The Ambition In Macbeth

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The Tragedy of Macbeth, written by William Shakespeare, utilizes the ambition of the character Macbeth to enhance the tragic life him and his wife experienced. Macbeth is a highly respected Knight under King Duncan of Scotland. He is the Thane of Glamis and later on the Thane of Cawdor as predicted by the Weird Sisters. The Weird Sisters visit Macbeth in Act I Scene iii, after him and Banquo defeat the allied forces of Norway and Ireland. The visit consisted of telling Macbeth he will become the Thane of Cawdor and the king of Scotland. This prophecy sparks the beginning of Macbeth putting action into his ambition. Once he tells his wife, Lady Macbeth, she pushes the idea of being king on him. Macbeth digs a large hole for himself…show more content…
In the exposition, When The Three Witches visit they cause Macbeth to begin putting action into his ambition to become king. Macbeth knows he can not be king because you must me born into it. He is content with this until the Witches deliver the first prophecies. Along with being the new Thane of Cawdor, they chant, “All hail, Macbeth, that shalt be king hereafter!" (I.iii.50). Macbeth knows there is a chance he can be the king now and he is ready to put all his efforts into succeeding this. He is skeptical at first but he decides it is what he wants. As time progresses on he constantly ponders on the Witches prophecies. Although at first, Macbeth does not believe the prophecies. He begins to believe it when one of them comes true. The Witches state that he will be the new Thane of Cawdor. Once they leave Ross walks into the scene and exclaims, “And, for an earnest of a greater honor, / He bade me, for him, call the Thane of Cawdor" (I.iii.104-05). Once Ross states this, the Witches prophecies become even more cogent. His devotion to become the king becomes greater. Macbeth knows if king is his calling he must do it. Macbeth explains, “If chance will have me king, why, chance may crown me / Without my stir" (I.iii.145-46). Macbeth before thinking decides this is what he needs to do something to become king. Macbeth spends time to ponder on this situation. Before Macbeth tells Lady Macbeth he states,…show more content…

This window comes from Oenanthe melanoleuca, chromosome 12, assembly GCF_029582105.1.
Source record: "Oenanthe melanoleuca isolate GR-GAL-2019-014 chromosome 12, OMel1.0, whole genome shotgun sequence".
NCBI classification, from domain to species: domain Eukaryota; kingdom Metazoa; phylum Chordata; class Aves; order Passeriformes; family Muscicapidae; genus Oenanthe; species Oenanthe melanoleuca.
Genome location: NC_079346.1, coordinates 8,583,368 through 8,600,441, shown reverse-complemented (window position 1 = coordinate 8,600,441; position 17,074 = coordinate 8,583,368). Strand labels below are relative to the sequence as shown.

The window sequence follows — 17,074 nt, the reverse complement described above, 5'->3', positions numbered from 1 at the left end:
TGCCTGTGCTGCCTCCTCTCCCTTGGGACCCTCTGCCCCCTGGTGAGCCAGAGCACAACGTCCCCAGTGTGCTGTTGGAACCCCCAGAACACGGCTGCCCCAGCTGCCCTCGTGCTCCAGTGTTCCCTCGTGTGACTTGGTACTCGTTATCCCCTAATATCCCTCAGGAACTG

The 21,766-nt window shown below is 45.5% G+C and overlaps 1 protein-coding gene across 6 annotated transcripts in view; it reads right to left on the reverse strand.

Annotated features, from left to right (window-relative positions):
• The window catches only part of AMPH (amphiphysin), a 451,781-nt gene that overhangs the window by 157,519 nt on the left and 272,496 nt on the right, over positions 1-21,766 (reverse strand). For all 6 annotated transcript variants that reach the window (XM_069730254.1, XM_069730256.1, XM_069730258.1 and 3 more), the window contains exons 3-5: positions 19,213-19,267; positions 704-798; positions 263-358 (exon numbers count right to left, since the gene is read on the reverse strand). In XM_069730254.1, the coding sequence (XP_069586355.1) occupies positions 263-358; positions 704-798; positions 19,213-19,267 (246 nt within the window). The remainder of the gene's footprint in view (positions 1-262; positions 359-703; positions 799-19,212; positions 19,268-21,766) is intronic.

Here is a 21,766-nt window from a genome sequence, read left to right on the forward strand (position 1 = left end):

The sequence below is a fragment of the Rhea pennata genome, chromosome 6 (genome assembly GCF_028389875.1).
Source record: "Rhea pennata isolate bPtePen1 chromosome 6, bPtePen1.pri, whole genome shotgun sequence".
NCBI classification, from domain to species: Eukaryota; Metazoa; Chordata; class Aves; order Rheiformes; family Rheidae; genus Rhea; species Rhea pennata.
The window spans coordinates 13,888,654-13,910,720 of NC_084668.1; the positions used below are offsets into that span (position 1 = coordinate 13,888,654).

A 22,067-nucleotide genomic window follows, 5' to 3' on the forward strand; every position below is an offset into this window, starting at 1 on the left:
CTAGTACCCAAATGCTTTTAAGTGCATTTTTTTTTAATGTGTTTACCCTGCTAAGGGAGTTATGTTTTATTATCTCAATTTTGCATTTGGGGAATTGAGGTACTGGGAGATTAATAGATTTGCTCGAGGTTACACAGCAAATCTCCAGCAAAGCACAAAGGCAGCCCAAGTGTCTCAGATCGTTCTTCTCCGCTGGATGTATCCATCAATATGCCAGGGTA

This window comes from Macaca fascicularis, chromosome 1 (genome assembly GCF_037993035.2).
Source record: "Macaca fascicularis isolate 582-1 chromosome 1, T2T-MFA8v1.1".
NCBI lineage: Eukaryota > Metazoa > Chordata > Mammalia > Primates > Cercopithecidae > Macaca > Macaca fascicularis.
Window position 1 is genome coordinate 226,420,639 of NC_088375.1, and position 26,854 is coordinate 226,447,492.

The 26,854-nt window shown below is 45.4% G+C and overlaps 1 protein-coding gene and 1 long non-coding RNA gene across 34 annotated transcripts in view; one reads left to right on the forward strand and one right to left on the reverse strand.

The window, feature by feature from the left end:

His encounter with her is the rising action of the play. Lady Macbeth loves the idea of being in power more than anything. When she first finds out she is ecstatic and can not contain herself. After talk has been done it is evident Macbeth is having second thoughts toward the idea. His statement is no help, because the idea is now in Lady Macbeth’s head she will never let the idea go. She attempts to deride Macbeth by asking, “Art thou afeard / To be the same in thine own act and valor / As thou art in desire?" (I.vii.39-41). Her plan works on Macbeth and the desire and ambition is all brought back to him as he replies, “I dare do all that may become a man" (I.vii.46). Lady Macbeth’s ability to bring the ambition back to Macbeth with greater attempts is a big reason for him killing Duncan. When Macbeth comes back from killing Duncan, she is so happy. She does something that she only does once throughout the whole play, She calls out to him “[m]y husband!" (II.ii.13), when he returns from completing the job. Lady Macbeth has no true attraction to Macbeth himself, but rather to the power he now contains. Macbeth is clearly distraught after killing Duncan, and his ambition to become king is gone. He explains to Lady Macbeth that they will do no more for the throne. Lady Macbeth takes this almost as an insult and decides she need to keep his drive high. She explains that her “hands are of your

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